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Chemical Hearts film review


Directed by #RichardTanne

Written by #RichardTanne


Henry Page is a romantic. He’s also unremarkable, he muses in moody voiceover. But senior year of high school might just be the year that something interesting finally happens to him. When Grace Town transfers on the first day of class and joins the school newspaper, Henry is immediately smitten. But people are rarely the things we imagine them to be.

Richard Tanne (Southside with You) wrote and directed this adaptation of Krystal Sutherland’s novel, “Our Chemical Hearts.” Tanne’s camera haunts dusk and after-dark more often than not, with even his daytime shots heavily shadowed. He finds gorgeous lighting in an abandoned warehouse and develops a grittier finish to this YA romance that’s rare for the genre.

But no matter how often Grace (Lili Reinhart) promises she’s “fucked up,” the film doesn’t go as dark as it wants to. In the end, Chemical Hearts is about a middle-class kid pining after a broken girl. While some twists and turns make the story more interesting, the narrative is distracted by Henry (Austin Abrams) who is as he promises to be – unremarkable.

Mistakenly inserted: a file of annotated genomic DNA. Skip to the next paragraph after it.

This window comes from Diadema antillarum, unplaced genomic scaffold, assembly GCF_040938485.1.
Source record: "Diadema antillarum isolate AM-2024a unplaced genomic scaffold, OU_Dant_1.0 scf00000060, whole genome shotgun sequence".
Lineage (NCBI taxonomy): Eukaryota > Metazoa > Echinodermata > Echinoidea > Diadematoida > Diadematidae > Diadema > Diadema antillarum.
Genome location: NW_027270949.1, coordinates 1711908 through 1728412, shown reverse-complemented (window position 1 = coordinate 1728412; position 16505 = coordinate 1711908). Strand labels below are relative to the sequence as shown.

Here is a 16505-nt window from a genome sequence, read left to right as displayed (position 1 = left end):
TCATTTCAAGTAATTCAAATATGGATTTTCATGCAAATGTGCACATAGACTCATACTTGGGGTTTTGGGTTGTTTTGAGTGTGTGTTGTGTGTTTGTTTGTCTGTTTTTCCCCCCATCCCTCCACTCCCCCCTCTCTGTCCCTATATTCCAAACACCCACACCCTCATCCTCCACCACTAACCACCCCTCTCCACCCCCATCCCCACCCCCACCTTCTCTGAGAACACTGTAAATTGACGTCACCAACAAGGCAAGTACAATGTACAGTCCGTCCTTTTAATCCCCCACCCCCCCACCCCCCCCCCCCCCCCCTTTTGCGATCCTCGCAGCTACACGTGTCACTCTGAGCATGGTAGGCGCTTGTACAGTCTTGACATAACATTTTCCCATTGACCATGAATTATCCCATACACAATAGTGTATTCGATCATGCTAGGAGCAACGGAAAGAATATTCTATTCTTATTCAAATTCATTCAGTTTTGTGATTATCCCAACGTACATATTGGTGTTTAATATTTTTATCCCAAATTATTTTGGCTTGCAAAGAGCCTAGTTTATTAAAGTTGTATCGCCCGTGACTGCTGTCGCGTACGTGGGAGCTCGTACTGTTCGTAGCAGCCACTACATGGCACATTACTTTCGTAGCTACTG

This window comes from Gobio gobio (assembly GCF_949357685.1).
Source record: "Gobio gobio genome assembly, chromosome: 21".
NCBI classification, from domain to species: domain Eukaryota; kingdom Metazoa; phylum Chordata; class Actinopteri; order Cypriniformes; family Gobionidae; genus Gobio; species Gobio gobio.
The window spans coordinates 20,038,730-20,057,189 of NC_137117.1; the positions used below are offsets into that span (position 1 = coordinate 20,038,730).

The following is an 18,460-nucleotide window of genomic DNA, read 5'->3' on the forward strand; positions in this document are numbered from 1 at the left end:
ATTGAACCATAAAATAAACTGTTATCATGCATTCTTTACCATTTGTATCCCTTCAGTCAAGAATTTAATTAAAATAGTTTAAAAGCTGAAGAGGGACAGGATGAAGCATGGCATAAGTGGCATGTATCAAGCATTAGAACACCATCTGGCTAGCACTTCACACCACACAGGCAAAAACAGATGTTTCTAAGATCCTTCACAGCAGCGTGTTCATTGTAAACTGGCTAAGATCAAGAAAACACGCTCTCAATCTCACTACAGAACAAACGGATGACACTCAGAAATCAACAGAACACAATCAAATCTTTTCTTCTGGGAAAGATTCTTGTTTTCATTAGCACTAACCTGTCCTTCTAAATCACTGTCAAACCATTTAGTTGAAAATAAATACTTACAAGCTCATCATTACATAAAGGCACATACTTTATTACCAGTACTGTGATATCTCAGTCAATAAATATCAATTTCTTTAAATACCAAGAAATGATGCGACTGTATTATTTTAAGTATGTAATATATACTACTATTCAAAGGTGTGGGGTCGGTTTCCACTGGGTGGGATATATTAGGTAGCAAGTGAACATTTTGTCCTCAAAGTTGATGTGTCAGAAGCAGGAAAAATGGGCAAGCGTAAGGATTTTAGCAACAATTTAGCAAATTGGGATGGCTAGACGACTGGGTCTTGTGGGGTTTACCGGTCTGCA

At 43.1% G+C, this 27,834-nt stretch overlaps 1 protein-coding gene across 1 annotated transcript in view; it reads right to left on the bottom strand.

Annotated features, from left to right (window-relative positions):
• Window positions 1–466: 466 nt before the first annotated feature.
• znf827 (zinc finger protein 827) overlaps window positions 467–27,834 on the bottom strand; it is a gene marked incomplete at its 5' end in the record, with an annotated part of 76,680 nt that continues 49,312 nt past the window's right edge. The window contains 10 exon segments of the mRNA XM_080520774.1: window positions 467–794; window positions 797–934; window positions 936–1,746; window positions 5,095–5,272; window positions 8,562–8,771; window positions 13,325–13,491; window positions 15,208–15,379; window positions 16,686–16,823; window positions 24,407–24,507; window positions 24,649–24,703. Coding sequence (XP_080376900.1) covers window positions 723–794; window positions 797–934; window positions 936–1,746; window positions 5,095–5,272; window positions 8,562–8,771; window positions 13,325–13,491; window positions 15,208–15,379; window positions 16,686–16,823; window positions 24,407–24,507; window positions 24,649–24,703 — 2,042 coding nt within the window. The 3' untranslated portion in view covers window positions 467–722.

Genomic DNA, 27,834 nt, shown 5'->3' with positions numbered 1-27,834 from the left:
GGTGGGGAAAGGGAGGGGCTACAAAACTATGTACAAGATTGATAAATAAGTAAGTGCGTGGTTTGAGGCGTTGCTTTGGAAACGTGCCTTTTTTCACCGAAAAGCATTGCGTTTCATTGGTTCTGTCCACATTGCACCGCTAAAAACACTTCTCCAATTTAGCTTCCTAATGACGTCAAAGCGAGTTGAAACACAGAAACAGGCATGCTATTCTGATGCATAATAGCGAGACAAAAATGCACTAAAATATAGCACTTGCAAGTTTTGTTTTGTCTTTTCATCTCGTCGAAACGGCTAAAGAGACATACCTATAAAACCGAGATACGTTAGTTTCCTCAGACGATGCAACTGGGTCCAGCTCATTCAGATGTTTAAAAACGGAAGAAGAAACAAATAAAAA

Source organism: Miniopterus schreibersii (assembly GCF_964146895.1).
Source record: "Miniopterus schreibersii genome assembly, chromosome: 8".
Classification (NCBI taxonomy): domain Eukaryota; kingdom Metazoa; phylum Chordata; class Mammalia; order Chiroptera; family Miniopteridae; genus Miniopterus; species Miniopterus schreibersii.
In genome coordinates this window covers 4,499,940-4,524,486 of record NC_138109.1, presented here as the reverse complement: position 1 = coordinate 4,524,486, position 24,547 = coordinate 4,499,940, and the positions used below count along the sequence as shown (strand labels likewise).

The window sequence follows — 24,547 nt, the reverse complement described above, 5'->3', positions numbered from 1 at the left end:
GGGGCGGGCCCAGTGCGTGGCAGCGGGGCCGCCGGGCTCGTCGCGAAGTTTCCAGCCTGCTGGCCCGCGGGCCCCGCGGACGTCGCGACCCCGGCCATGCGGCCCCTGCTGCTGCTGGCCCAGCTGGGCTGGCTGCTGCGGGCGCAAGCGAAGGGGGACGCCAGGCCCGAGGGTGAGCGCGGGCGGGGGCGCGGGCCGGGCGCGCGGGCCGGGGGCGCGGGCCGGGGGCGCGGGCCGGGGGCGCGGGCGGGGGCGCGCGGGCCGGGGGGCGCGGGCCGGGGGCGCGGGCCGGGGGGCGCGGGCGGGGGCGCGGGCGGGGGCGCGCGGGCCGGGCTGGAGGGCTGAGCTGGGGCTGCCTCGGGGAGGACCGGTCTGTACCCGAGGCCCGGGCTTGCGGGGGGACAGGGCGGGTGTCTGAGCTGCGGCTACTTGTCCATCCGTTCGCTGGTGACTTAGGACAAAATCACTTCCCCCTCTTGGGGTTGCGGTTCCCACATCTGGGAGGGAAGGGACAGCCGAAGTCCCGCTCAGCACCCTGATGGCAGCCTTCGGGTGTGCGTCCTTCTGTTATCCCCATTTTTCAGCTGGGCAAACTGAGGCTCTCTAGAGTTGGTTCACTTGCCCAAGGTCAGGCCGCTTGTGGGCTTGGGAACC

Chemical Hearts also suffers from a heavy serving of quirky character traits. Henry’s not normal, he practices the Japanese art of kintsukuroi – repairing broken pottery with gold seams. Grace stands thigh deep in a koi pond, monologuing about humanity’s fate to be briefly rearranged motes of start dust. How did the koi end up in an abandoned warehouse? Spoiler alert, we never find out.

For all its false depths, Chemical Hearts also ruminates on death, guilt, and suicide in fair measure. But the grief is twice removed and mostly mystery. Grace’s healing process is constantly measured by her capability to fully love Henry. We don’t get the opportunity to explore her growth outside of him.

Chemical Heart’s constant insistence that being a teenager is the hardest part of life will fall flat for older viewers who have already survived the gauntlet of adolescence. Meanwhile, the younger audience will likely appreciate a story that reminds them that life doesn’t always go the way you want it to.



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